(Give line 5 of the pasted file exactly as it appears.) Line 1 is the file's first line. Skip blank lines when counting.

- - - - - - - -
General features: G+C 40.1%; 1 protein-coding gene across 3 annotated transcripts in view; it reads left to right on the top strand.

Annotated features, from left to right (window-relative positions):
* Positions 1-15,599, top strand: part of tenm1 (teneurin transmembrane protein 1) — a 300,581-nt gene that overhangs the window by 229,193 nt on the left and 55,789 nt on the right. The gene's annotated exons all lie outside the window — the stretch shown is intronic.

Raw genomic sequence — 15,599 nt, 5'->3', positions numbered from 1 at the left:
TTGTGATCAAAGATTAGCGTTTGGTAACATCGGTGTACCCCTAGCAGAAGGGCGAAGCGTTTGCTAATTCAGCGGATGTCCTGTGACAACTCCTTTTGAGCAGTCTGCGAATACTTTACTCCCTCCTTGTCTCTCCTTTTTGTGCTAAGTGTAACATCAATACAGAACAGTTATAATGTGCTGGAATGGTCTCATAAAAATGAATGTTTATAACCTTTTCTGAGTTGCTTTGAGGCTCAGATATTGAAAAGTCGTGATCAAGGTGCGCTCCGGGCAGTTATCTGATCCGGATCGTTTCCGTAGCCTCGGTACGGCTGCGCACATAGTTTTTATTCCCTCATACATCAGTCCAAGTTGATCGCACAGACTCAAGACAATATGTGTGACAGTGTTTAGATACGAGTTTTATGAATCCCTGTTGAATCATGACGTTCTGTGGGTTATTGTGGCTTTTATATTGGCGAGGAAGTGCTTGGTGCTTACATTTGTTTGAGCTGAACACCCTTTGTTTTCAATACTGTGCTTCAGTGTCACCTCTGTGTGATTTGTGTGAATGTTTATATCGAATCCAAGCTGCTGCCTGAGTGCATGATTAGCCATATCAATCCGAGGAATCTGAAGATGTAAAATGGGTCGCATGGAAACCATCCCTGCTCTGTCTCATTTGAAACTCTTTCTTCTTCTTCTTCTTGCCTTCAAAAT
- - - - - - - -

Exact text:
TTGTGATCAAAGATTAGCGTTTGGTAACATCGGTGTACCCCTAGCAGAAGGGCGAAGCGTTTGCTAATTCAGCGGATGTCCTGTGACAACTCCTTTTGAGCAGTCTGCGAATACTTTACTCCCTCCTTGTCTCTCCTTTTTGTGCTAAGTGTAACATCAATACAGAACAGTTATAATGTGCTGGAATGGTCTCATAAAAATGAATGTTTATAACCTTTTCTGAGTTGCTTTGAGGCTCAGATATTGAAAAGTCGTGATCAAGGTGCGCTCCGGGCAGTTATCTGATCCGGATCGTTTCCGTAGCCTCGGTACGGCTGCGCACATAGTTTTTATTCCCTCATACATCAGTCCAAGTTGATCGCACAGACTCAAGACAATATGTGTGACAGTGTTTAGATACGAGTTTTATGAATCCCTGTTGAATCATGACGTTCTGTGGGTTATTGTGGCTTTTATATTGGCGAGGAAGTGCTTGGTGCTTACATTTGTTTGAGCTGAACACCCTTTGTTTTCAATACTGTGCTTCAGTGTCACCTCTGTGTGATTTGTGTGAATGTTTATATCGAATCCAAGCTGCTGCCTGAGTGCATGATTAGCCATATCAATCCGAGGAATCTGAAGATGTAAAATGGGTCGCATGGAAACCATCCCTGCTCTGTCTCATTTGAAACTCTTTCTTCTTCTTCTTCTTGCCTTCAAAAT